Island shaken by loss of two brothers

Maritime search for missing swimmer suspended because of weather.


Updated 8/17

After scouring the waters of Sengekontacket Pond and Cow Bay in the vicinity of Big Bridge for over two days, the Massachusetts State Police and other agencies paused the search for 21-year-old Tavaughn Bulgin.

Bulgin, a Jamaican national, disappeared after he, his brother Tavaris Bulgin, and seven other people they worked with at Nomans in Oak Bluffs jumped from Big Bridge Sunday night. Tavaughn and Tavaris Bulgin reportedly struggled with the current under the bridge. The body of Tavaris Bulgin, 26, was recovered Monday morning. Tavaughn Bulgin has yet to be found. 

“Today the search is suspended due to wind and unfavorable seas,” Oak Bluffs Fire and EMS Chief Nelson Wirtz said Wednesday morning. 

State Police spokesman David Procopio confirmed Wednesday that no “dive ops” have taken place due to “ocean conditions.” However, he said a trooper was patrolling the shoreline on an ATV, and a State Police helicopter may head to the area. 

The parents of the two brothers arrived on the Vineyard Wednesday, according to local officials. 

Police were back in the area of Big Bridge on Tuesday to continue the search for Tavaughn Bulgin who went missing on Sunday night and is presumed dead after jumping off the bridge with his co-workers.

The Cape and Islands district attorney released the names on Tuesday after it was clear next of kin had been notified.

The two brothers are Jamaican nationals. Initially, four people were reported missing, but two of them were recovered uninjured, authorities told The Times on Monday. A co-worker told The Times that none of them were particularly strong swimmers, and the current played a factor in the drownings.

The Red Cross and Edgartown Police have spoken with the family of the two victims, Edgartown Fire Chief Alex Schaeffer told The Times. The parents of Tavaris and Tavaughn were taken to the hospital in Jamaica after hearing the news, according to the Gleaner, a Jamaican news outlet. 

Omar George, who described the victims’ father, the Rev. Keith Bulgin, as his best friend, wrote in a Facebook post on Tuesday that he drove the brothers to the Island for their summer employment. He said in the post that he would usually meet with the two young men for a few days during the summer before and after their work started. George asked for people to pray for the Bulgins. 

“These two boys are like my blood sons. I loved them so much. I [knew] them from birth. They are good, godly, smart, jovial, crazy, full of life, and talented individuals,” George wrote. George said in the post that when the brothers called him for his birthday about four days ago, they had “promised to have a celebration for me when they came back in a few weeks.”

On Tuesday morning, Procopio confirmed in an email that the search resumed. “The State Police’s dive team and marine unit returned to the Island with “Massachusetts Environmental Police Officers and local officials.” Procopio said Environmental Police have deployed a sidescan sonar device, “which uses sound waves to detect objects or anomalies in the water column or on the ocean floor.” If the device “detects an anomaly,” members of the State Police’s underwater recovery unit can determine what was found. 

“The overall area they have searched/are searching is very large, encompassing both the inlet on the land side of the bridge and the ocean on the seaward side,” Procopio wrote.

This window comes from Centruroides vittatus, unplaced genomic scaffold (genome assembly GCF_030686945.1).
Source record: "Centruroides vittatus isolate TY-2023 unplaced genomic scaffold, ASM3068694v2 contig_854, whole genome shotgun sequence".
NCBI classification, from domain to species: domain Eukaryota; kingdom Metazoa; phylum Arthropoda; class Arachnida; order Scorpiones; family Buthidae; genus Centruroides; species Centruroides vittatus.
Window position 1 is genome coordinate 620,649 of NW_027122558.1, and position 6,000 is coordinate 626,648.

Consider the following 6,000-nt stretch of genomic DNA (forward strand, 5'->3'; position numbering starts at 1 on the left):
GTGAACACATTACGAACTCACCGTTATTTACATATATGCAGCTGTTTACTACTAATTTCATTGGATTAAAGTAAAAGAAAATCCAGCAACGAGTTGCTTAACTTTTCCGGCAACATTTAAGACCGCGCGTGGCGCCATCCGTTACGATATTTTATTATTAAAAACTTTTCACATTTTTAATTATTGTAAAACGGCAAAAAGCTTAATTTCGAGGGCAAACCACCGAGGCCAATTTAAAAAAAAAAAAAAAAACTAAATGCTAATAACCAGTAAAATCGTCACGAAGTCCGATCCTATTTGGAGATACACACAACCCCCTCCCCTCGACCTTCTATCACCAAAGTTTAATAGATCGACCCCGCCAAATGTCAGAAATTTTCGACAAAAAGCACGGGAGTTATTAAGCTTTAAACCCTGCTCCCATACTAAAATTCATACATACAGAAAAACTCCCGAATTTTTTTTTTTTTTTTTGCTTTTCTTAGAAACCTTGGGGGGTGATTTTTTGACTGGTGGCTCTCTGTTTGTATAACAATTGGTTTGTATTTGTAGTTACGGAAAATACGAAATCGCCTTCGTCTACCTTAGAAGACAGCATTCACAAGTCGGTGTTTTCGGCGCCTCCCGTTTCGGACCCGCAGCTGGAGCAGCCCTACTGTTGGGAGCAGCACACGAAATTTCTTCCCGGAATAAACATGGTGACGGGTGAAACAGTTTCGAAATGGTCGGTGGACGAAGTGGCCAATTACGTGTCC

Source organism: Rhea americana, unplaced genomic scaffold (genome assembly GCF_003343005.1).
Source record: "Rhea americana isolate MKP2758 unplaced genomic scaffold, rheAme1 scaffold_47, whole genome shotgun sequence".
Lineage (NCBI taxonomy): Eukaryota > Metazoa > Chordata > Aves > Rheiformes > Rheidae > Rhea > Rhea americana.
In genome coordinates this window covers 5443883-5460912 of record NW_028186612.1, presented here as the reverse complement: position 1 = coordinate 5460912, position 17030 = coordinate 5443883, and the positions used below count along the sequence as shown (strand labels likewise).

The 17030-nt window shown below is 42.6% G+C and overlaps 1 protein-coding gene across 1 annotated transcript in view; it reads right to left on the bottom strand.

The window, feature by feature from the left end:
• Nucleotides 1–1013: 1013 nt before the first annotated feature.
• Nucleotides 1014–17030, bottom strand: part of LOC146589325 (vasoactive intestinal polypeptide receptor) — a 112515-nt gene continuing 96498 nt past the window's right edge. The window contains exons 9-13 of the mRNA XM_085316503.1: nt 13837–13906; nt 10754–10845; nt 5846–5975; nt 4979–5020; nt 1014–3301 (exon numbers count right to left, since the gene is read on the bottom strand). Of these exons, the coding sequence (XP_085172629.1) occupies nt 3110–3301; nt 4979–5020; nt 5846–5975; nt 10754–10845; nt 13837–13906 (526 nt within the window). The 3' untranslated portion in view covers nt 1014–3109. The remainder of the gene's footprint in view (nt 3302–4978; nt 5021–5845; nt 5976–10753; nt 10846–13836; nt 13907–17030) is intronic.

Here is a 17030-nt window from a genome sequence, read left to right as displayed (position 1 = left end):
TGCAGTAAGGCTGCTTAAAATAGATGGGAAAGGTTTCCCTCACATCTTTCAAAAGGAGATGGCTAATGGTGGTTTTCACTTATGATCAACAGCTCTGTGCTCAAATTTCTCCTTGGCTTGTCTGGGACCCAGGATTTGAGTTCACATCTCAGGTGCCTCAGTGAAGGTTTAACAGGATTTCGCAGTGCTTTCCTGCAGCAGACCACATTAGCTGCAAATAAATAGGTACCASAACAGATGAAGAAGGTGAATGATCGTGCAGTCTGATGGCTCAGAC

At the scene on Tuesday, officers used ATVs from the parks and recreation department to ride up and down the beach searching. In the sky, there were both State Police and Coast Guard aircraft joining the search.

State Trooper Zachary Bolcome told The Times that the search would be dictated by tides and currents.

Ultimately, Tavaughn remained missing.

According to a press release the Cape & Island district attorney’s office released on Tuesday, the two victims “began to struggle in the current, and despite assistance from the others … did not return to shore.” The release said that so far, the investigation “does not reveal anything suspicious, and foul play is not suspected.”

Edgartown Deputy Fire Chief R. Andrew Kelly said it appears the group jumped into the water when the tides were shifting, which made it an especially strong current, and they weren’t aware of what to do. He added that it appeared like this wasn’t the first time they had done this, and it was perhaps a weekly thing for this group after finishing their shifts at Nomans in Oak Bluffs.

Nomans was closed both Monday and Tuesday, according to the restaurant’s website. The restaurant’s owner, Doug Abdelnour, has started a GoFundMe for the Bulgin family.

The search was suspended by the U.S. Coast Guard for a period on Monday. But even after they left, some law enforcement officials remained on a vessel searching for Tavaughn.

Coast Guard Petty Officer Briana Carter told The Times Monday that two men, ages 27 and 21, were recovered uninjured. According to Coast Guard Petty Officer Ryan Noel, the search began around 11:20 pm on Sunday night. 

Law enforcement sources told The Times that there is no suspicion of alcohol use by those who jumped off the bridge that night.

Video shared on Twitter showed a Coast Guard helicopter shining a light on the scene as the search was underway in the early morning hours Monday.


“At midnight, State Police were requested by Edgartown Police to assist in searching for two males who jumped into the water from the ‘Jaws Bridge’ on Martha’s Vineyard. The males did not surface after jumping,” David Procopio, spokesman for the Massachusetts State Police (MSP), said in an email Monday. “State Police mobilized marine and air assets to respond. Local police and firefighters searched for the men until approximately 3:30 am. The State Police Marine Unit transported State Police divers to the Island to resume the search [Monday] morning. The MSP Air Wing also has responded. Search operations by MSP and local units are ongoing.”